Show Less

Rules and Exceptions

Using Exceptions for Empirical Research in Theoretical Linguistics

Series:

Christopher Beedham, Warwick Danks and Ether Soselia

This book assembles a collection of papers first presented at the Summer School and Conference on the Method of Lexical Exceptions held at the University of St Andrews, Scotland, 2-8 September 2007, which explored an area of linguistics now referred to as ‘the method of exceptions and their correlations’.
Recognition of the work of Saussure was impeded during his lifetime by the Junggrammatiker (Neogrammarians) and their view of exceptions, but this book incorporates exceptions into a Saussurean approach. Exceptions to rules are treated here not as something wilful and inexplicable, but as a clue to what has gone wrong in the original rule.
The topics covered are the passive, irregular verbs, morphology, transitivity, light verb constructions, resultative verbs, compound nouns, phonology, colour terms, historical-comparative reconstruction, language teaching, Saussurean structuralism and the approach of the Junggrammatiker to exceptions. The languages addressed are English, Arabic, Georgian, Turkish, Russian, the Cushitic languages and German. Grammar and linguistics are usually thought of as purely theoretical disciplines, but this book demonstrates how to use exceptions to conduct ‘experiments’ in the manner of the natural sciences, which leads empirically to better theory.

Prices

Show Summary Details
Restricted access

Манана Каркашадзе 8 Грузинский медиоактивный глагол

Extract

Abstract The Georgian Medioactive Verb. Manana Karkashadze, Tbilisi State University, Georgia Georgian medioactives are intransitive, atelic verbs which express a process or action which has no other perspective than that of continuous progression. The tense paradigms of Georgian medioactives are usually regarded as transitive ref lexive verbs, and the possessive prefix i- present in the morphological structure of medioactives and transitive ref lexives is likewise regarded as a ref lexive prefix. In the present article the structural-semantic fea- tures of Georgian medioactives and transitive ref lexives are defined by criteria of Diathesis Theory. It is shown that medioactives and transitive ref lexives are functionally dif ferent linguistic units because of their dif ferent relations with lexically correlated active construc- tions, and that the prefix i- is not a ref lexive prefix. Data from dif ferent languages show that one way to represent an atelic process in the verb is to use a possessive marker to indicate that the process belongs to the subject. Languages in which adjectives do not constitute an independent lexical class express attributive meaning by means of an atelic intransitive verb. In such languages the same constructions have sometimes predicative, sometimes attributive meaning, and only by looking at the context is it possible to define which meaning it is. If a language expresses an atelic process and attributive meaning by means of an intransitive verb, then the subject is to the atelic process as the possessor is to the quality possessed. Therefore the function of the possessive...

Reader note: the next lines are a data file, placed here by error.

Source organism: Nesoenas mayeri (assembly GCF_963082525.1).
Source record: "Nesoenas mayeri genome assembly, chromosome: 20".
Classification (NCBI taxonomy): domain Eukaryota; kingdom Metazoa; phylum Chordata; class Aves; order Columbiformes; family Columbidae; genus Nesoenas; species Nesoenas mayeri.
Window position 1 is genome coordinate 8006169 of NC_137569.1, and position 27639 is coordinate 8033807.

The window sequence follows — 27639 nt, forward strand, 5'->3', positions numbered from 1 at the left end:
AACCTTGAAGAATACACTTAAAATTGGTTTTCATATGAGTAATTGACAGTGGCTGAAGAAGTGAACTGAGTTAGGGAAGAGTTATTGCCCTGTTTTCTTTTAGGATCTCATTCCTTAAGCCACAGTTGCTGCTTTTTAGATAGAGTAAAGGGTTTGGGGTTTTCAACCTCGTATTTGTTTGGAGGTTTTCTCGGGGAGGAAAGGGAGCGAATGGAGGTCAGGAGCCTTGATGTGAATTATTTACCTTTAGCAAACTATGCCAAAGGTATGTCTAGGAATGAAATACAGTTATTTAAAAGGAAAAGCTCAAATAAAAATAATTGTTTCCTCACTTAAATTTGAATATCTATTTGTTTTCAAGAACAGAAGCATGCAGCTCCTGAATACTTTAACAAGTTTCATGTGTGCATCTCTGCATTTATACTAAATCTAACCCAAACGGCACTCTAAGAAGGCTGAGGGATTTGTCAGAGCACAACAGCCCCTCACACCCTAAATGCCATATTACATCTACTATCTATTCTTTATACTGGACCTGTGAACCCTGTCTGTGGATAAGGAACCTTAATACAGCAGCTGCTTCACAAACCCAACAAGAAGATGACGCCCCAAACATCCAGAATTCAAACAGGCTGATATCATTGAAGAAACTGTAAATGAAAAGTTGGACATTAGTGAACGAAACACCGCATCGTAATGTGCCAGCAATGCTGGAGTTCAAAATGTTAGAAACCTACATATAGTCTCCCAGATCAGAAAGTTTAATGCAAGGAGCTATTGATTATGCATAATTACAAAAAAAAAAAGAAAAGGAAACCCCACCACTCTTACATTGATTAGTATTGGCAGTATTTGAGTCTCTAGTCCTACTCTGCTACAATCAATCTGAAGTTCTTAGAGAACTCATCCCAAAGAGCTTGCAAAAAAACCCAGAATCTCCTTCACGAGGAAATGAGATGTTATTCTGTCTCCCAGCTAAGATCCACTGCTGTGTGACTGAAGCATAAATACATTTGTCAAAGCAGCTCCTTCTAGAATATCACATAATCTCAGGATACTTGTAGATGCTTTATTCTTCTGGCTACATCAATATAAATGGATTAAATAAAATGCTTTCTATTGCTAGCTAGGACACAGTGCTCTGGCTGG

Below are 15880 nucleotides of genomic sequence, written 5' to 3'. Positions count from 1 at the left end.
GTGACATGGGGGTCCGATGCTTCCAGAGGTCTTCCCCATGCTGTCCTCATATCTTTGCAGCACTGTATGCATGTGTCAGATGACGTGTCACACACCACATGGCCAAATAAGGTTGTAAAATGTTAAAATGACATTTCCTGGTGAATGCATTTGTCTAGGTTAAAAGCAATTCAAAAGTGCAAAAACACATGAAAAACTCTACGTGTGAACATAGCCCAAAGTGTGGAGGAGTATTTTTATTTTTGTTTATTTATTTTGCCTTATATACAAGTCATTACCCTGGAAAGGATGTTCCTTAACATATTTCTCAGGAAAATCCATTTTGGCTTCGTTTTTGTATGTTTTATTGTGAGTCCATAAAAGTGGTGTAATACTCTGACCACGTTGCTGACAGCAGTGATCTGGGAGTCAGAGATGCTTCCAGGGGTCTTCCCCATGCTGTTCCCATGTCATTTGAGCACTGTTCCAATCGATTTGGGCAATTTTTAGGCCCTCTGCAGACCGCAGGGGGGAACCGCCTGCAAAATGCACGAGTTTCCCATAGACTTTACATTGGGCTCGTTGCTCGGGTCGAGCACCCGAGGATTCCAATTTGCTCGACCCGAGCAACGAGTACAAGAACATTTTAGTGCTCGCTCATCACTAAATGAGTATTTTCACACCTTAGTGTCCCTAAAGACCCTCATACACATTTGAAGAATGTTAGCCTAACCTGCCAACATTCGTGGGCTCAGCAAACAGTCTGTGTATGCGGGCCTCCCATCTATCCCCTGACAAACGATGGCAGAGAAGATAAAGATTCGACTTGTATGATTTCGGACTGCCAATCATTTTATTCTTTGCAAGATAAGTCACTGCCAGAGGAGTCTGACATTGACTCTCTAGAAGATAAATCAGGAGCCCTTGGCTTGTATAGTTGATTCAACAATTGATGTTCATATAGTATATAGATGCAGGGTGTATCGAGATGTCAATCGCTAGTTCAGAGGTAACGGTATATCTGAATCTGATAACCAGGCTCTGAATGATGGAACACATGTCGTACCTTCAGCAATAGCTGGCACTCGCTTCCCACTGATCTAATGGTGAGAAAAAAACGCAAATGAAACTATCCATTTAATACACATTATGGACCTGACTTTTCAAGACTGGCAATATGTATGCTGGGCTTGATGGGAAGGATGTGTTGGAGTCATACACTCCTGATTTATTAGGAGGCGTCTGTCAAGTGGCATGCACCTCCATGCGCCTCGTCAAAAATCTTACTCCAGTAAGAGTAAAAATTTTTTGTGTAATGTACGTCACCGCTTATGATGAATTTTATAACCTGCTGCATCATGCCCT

You are not authenticated to view the full text of this chapter or article.

This site requires a subscription or purchase to access the full text of books or journals.

Do you have any questions? Contact us.

Or login to access all content.